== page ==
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'Matheson Mystique': Luck hardly involved
Politics » Utah’s lone Democrat in Congress is a good strategist and master of electoral calculus.

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"To me, that kind of debunks the ‘Romney Tsunami,’" said Quin Monson, director of the Center for the Study of Elections and Democracy at Brigham Young University, who said he believes that voters may have recognized Romney was likely to lose the election and decided to stay home. "I really think that saved Matheson’s bacon."

The story was similar in Utah County, a traditional Republican stronghold, where turnout was essentially the same as it was in 2008.

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Getting Out The Vote • If Romney and Republicans failed to get out the vote in the 4th District, the same isn’t true of the Matheson campaign, especially when it comes to the early vote.

Monson said that Matheson has traditionally relied on about 30 percent or more of Republicans to cross over and vote for him. In his good years, it’s been even higher. This year, according to the Utah Colleges Exit Poll, which Monson helps conduct, that figure was in the low 20 percent range.

So how did Matheson emerge a winner?

"The other way to put your winning coalition together is to move your party ID numbers by mobilizing," Monson said.

Matheson was able to target Democrats who often don’t vote and get them to the polls. It was especially clear among early voters, which the Love campaign had thought, incorrectly, it had won easily, but Matheson ended up winning with about 60 percent.

The ground game started back in May, as the field organization began taking shape. They began making voter identification calls and in June — with the backing of state and national staff — started knocking on doors.

"Their field plan was moving ‘lazy Democrats’ to go vote. It was the drum they were beating constantly," said Gonzales. "Clearly the sense was that in order for Jim Matheson to win, you had to go find Democrats who didn’t used to vote and make them vote."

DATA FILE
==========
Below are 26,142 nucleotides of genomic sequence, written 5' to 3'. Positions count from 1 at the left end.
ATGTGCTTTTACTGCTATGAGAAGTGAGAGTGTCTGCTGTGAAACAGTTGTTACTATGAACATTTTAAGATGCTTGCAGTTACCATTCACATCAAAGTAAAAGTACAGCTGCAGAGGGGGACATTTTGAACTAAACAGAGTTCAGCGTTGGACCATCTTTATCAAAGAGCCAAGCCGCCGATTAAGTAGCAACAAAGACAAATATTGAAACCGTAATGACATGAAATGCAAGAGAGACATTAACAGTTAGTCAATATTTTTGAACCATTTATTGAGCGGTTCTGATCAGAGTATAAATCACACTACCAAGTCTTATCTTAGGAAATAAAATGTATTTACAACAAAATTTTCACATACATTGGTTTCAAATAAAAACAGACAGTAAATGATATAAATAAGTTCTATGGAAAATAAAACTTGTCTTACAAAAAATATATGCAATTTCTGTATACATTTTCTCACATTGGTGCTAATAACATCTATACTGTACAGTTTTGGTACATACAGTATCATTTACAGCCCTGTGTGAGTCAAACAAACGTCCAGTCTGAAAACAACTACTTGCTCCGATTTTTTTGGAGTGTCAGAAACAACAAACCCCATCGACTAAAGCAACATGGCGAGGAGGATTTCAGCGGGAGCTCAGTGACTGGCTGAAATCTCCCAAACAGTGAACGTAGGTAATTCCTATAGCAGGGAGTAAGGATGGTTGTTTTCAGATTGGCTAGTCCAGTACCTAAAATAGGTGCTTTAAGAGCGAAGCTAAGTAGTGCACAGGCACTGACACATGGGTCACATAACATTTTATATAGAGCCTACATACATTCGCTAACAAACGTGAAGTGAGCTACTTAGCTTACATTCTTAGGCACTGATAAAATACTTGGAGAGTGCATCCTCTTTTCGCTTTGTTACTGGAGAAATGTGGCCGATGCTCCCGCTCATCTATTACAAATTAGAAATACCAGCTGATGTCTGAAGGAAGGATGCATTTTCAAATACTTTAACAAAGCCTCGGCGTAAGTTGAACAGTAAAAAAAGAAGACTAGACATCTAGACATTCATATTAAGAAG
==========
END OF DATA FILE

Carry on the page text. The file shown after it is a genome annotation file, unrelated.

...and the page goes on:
The Libertarian • Matheson may have had a little extra help from an unlikely source.

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Jim Vein was the Libertarian candidate in the race who barely registered in discussions, but on Election Day drew more than 5,700 votes. It’s impossible to say why voters backed Vein — perhaps they were Democrats disenchanted with Matheson’s Blue Dog ways.

Or it could have been part of a campaign effort paid for by the Democratic UTE PAC, which spent more than $10,000 to make tens of thousands of calls to Republicans, making the case that Love and Matheson are both bad candidates and they should consider Vein.

"I’m not fan of Jim Matheson. I’ve never made that a big secret. But I also don’t care for Mia Love much, either," said Dimitri Moumoulidis, a Democratic attorney who runs UTE PAC. "Did it help to get Jim Matheson elected? I don’t know. Maybe. Maybe not. Maybe those people were already going to vote for him."

Regardless, it appears Matheson will retain his seat in Congress for another two years, at which point he likely will be targeted by national Republicans once again putting his skill and "luck" to the test.


Twitter: @RobertGehrke

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